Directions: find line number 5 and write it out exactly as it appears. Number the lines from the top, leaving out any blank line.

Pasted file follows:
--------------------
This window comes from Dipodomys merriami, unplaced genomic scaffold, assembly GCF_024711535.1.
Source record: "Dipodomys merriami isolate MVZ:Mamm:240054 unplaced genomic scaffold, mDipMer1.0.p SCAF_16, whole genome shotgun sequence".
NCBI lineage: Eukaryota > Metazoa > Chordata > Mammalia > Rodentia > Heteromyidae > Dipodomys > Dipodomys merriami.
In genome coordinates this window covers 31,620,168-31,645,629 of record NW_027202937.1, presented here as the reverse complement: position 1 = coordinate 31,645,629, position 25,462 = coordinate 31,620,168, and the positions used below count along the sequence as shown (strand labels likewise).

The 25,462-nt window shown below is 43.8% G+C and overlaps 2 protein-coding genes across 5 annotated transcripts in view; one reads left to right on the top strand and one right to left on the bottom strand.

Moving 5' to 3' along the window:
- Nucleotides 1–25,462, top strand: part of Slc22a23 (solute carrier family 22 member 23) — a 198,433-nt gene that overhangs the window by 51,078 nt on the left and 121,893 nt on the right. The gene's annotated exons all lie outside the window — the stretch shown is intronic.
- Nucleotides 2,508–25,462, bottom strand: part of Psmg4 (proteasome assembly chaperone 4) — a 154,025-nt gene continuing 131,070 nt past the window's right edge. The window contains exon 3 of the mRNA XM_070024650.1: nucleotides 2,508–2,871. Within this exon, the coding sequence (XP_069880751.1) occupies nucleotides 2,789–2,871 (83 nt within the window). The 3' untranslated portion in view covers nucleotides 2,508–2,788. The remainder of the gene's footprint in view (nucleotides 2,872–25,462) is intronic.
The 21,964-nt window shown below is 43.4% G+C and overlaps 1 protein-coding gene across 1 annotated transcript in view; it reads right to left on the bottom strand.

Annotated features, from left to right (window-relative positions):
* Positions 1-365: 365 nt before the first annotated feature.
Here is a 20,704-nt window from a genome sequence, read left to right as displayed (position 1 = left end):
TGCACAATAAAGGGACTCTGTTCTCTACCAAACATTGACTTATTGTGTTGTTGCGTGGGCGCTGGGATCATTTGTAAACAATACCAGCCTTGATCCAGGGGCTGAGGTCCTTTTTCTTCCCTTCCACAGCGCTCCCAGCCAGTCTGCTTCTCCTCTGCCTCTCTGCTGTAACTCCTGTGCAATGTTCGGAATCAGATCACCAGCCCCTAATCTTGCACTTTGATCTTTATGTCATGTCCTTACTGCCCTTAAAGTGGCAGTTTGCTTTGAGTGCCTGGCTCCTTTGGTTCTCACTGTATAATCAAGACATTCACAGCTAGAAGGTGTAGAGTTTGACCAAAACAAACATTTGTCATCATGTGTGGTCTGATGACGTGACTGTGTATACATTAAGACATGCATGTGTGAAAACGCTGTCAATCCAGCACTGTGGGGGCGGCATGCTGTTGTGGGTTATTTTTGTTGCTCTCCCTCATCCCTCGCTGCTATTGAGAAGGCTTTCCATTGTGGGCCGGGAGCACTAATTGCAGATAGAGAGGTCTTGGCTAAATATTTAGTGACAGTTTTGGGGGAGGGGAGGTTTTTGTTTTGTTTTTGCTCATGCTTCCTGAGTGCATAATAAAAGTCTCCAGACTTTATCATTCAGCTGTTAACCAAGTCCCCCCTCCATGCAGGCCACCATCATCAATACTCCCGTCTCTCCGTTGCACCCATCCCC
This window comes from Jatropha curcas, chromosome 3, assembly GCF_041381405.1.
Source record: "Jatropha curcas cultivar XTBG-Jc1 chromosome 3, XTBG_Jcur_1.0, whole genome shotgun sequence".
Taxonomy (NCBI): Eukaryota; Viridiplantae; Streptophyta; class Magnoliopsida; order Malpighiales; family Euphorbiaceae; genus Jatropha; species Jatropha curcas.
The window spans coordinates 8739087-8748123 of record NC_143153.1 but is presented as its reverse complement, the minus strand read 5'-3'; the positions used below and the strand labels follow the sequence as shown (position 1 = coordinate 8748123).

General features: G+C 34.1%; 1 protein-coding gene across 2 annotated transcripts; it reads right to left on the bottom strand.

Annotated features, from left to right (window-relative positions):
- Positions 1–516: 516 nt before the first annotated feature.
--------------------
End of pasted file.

The 25,462-nt window shown below is 43.8% G+C and overlaps 2 protein-coding genes across 5 annotated transcripts in view; one reads left to right on the top strand and one right to left on the bottom strand.